God of Rock has one of the best elevator pitches I’ve ever heard – what if Tekken and Guitar Hero had a baby? Unfortunately, the answer is far less interesting than the question, because it turns out that Axel Steel is merely parading around in a flimsy Tekken costume with a Heihachi Mishima wig. It is unashamedly a rhythm game first and foremost, with a splash of fighting game paint for good measure. It plays less like Tekken and more like a one-on-one Guitar Hero face-off, skewing so far into the rhythm genre that the original pitch fades away into nothing.
Still, God of Rock is an incredibly novel idea that brings back classic rhythm games in style, but too many of the fighting elements are surface-level or don’t fit right. The real hook is that you can play a Guitar Hero-like rhythm battle against your friends online, seeing who has the fastest trigger finger and rhythmic reflexes. It’s not me. I’m terrible. A flurry of notes explode from the screen and I’m suddenly trying to button mash like it’s a fully-fledged fighter. It doesn’t work here because it’s a rhythm game.
As you’d expect from the genre, notes are represented by controller button prompts, and speed toward a cut-off point where you then have to tap the right input before they disappear. Miss too many and you’ll spiral so bad you can’t pick up the pace again, hence my button-mashing panic.
If you do hit those prompts, you hurt your opponent, so whoever plays best kills the other fastest. This is essentially a stand-in for the score system, swapping the usual end-of-match point count for a rush to the finish line. It sounds interesting in theory, but it means that songs end abruptly. You’re no longer playing to finish a track, but to knock the other player out. That’s a shame given that one of God of Rock’s other major selling points is a soundtrack of over 40 unique songs. I’d love to hear each and every one of them through to the end, but by mixing in fighting game elements, the music takes a backseat.
Fighting games are already rhythmic, as you carefully master each character’s abilities to string together attacks and ensnare other players in unending combos. Every character is unique too, something God of Rock tries to capture with its special abilities, but the button prompts remain identical. That means the actual fighting of opponents by stringing together what is essentially a musical combo is the exact same across the (fret) board, losing the fighting genre’s hook of having diverse combat styles. Mixing two different genres was always going to leave core mechanics feeling half-baked, as balancing fighting's distinct characters with rhythms unique tracks is impossible – characters in a fighter should stand out from one another, but rhythm tracks need to stay the same so you can master them.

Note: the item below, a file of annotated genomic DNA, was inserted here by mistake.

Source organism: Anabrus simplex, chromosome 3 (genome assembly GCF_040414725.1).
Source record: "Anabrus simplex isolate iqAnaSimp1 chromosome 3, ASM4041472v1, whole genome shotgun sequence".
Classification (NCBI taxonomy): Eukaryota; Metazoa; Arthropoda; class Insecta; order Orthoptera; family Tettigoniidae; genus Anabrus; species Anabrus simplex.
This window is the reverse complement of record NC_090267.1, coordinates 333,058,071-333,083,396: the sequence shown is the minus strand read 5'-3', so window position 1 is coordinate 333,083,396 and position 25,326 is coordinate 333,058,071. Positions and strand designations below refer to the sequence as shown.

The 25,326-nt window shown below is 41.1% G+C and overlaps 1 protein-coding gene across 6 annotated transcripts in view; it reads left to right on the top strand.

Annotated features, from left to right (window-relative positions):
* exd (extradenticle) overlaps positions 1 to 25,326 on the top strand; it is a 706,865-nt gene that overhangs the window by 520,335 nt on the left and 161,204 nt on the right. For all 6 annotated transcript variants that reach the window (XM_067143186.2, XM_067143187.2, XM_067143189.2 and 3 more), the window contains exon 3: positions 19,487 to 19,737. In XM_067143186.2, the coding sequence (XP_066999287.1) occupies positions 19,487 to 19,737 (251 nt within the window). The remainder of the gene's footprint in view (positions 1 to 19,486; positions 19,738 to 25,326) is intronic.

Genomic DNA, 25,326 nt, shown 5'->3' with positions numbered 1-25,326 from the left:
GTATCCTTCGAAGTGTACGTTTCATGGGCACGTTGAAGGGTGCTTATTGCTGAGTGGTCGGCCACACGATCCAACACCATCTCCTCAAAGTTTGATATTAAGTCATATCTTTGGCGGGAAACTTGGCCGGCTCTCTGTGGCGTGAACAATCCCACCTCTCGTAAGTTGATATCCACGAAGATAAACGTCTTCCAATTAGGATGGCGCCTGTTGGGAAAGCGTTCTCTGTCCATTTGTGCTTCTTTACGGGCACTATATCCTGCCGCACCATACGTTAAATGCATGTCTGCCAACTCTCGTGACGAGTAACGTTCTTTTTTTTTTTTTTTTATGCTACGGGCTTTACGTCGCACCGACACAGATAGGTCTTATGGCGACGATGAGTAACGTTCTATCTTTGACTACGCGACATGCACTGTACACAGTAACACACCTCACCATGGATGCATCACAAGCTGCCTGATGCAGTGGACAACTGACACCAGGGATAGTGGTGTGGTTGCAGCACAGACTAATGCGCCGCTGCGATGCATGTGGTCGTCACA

The biggest advantage God of Rock has over the rhythm games of the ‘00s is that I can play it with a regular controller. I spent a couple of months in 2022 trying to find the right Guitar Hero guitars on eBay for their specific games, often getting ones with corroded battery ports or missing dongles, and each one has a unique, specific dongle, tied to a unique, specific game and a unique, specific console. Guitar Hero was a headache to get working and has only gotten worse as more games launched that later went out of production. God of Rock cuts through the noise, and it even works on the Steam Deck. That ease of access while capturing Guitar Hero’s essence alone makes it worth trying for genre purists.
I’m most excited by God of Rock’s potential. A huge selling point of Guitar Hero was getting to play your favourite rock songs from Eye of the Tiger to Heart-Shaped Box, which is something I expect modders to bring into God of Rock. I’ve no idea how its community will look when it does come out, but God of Rock is already the perfect sandbox.
God of Rock is a unique experiment that tries to mix two genres together that really shouldn’t work. Unfortunately, for the most part, they don’t. I love that someone had the heart to follow through on the question of what a fighting rhythm game would look like, but maybe it was something best left alone. A modern, competitive Guitar Hero without the hassle of sourcing unique parts is more than enough, but God of Rock piles on another genre and muddied what would have made it stand out from the crowd.
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